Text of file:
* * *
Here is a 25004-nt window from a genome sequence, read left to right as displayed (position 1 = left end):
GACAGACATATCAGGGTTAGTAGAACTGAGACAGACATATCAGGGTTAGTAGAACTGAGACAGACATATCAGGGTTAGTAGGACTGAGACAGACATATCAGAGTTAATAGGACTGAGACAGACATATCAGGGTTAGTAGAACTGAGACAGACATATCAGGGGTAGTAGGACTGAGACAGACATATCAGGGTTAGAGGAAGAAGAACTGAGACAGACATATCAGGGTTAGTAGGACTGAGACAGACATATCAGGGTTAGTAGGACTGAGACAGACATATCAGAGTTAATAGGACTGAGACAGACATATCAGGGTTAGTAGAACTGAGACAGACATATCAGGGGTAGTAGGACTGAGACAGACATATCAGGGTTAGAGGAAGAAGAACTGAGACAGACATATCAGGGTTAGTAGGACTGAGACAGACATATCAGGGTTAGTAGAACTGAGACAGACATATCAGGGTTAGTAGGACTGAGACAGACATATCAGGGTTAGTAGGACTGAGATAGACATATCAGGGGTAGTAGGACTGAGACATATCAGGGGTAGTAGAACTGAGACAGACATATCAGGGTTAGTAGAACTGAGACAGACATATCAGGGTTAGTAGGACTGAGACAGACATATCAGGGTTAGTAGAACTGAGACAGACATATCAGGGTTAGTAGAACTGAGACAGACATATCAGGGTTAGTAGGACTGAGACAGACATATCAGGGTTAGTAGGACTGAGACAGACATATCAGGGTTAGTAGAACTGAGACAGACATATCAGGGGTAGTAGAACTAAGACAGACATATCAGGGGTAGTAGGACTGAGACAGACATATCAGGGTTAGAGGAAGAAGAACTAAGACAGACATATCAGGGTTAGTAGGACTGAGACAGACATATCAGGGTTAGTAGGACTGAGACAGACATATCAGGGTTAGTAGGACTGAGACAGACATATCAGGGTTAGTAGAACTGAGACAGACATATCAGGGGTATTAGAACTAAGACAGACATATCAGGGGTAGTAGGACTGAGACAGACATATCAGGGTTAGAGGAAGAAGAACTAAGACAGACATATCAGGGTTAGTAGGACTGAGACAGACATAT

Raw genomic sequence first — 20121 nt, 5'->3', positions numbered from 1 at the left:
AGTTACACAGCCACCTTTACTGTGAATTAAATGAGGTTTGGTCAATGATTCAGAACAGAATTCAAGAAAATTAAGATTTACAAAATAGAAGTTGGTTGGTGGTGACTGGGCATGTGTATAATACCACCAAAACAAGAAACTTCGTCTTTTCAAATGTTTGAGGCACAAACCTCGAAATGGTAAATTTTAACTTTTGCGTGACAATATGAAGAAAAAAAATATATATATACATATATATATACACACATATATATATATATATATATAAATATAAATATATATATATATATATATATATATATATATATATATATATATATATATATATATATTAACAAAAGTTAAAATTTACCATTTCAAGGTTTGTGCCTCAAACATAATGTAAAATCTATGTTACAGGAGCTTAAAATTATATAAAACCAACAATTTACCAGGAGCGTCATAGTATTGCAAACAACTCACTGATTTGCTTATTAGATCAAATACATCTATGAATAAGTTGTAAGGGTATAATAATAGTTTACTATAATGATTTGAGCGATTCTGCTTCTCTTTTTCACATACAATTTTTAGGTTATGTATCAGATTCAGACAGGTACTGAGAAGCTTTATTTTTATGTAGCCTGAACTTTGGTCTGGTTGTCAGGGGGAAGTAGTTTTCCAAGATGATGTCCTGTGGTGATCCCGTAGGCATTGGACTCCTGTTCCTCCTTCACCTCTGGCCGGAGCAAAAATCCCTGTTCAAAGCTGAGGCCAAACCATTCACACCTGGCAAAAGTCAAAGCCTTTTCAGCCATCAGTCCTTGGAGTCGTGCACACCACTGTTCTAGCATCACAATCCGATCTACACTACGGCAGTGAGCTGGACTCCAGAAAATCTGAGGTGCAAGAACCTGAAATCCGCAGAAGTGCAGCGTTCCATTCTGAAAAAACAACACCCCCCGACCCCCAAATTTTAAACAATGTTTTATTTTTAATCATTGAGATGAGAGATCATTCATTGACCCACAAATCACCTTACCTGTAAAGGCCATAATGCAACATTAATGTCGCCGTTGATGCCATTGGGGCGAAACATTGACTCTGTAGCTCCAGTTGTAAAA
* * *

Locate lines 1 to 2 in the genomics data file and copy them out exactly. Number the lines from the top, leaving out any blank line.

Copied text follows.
Here is a 25004-nt window from a genome sequence, read left to right as displayed (position 1 = left end):
GACAGACATATCAGGGTTAGTAGAACTGAGACAGACATATCAGGGTTAGTAGAACTGAGACAGACATATCAGGGTTAGTAGGACTGAGACAGACATATCAGAGTTAATAGGACTGAGACAGACATATCAGGGTTAGTAGAACTGAGACAGACATATCAGGGGTAGTAGGACTGAGACAGACATATCAGGGTTAGAGGAAGAAGAACTGAGACAGACATATCAGGGTTAGTAGGACTGAGACAGACATATCAGGGTTAGTAGGACTGAGACAGACATATCAGAGTTAATAGGACTGAGACAGACATATCAGGGTTAGTAGAACTGAGACAGACATATCAGGGGTAGTAGGACTGAGACAGACATATCAGGGTTAGAGGAAGAAGAACTGAGACAGACATATCAGGGTTAGTAGGACTGAGACAGACATATCAGGGTTAGTAGAACTGAGACAGACATATCAGGGTTAGTAGGACTGAGACAGACATATCAGGGTTAGTAGGACTGAGATAGACATATCAGGGGTAGTAGGACTGAGACATATCAGGGGTAGTAGAACTGAGACAGACATATCAGGGTTAGTAGAACTGAGACAGACATATCAGGGTTAGTAGGACTGAGACAGACATATCAGGGTTAGTAGAACTGAGACAGACATATCAGGGTTAGTAGAACTGAGACAGACATATCAGGGTTAGTAGGACTGAGACAGACATATCAGGGTTAGTAGGACTGAGACAGACATATCAGGGTTAGTAGAACTGAGACAGACATATCAGGGGTAGTAGAACTAAGACAGACATATCAGGGGTAGTAGGACTGAGACAGACATATCAGGGTTAGAGGAAGAAGAACTAAGACAGACATATCAGGGTTAGTAGGACTGAGACAGACATATCAGGGTTAGTAGGACTGAGACAGACATATCAGGGTTAGTAGGACTGAGACAGACATATCAGGGTTAGTAGAACTGAGACAGACATATCAGGGGTATTAGAACTAAGACAGACATATCAGGGGTAGTAGGACTGAGACAGACATATCAGGGTTAGAGGAAGAAGAACTAAGACAGACATATCAGGGTTAGTAGGACTGAGACAGACATAT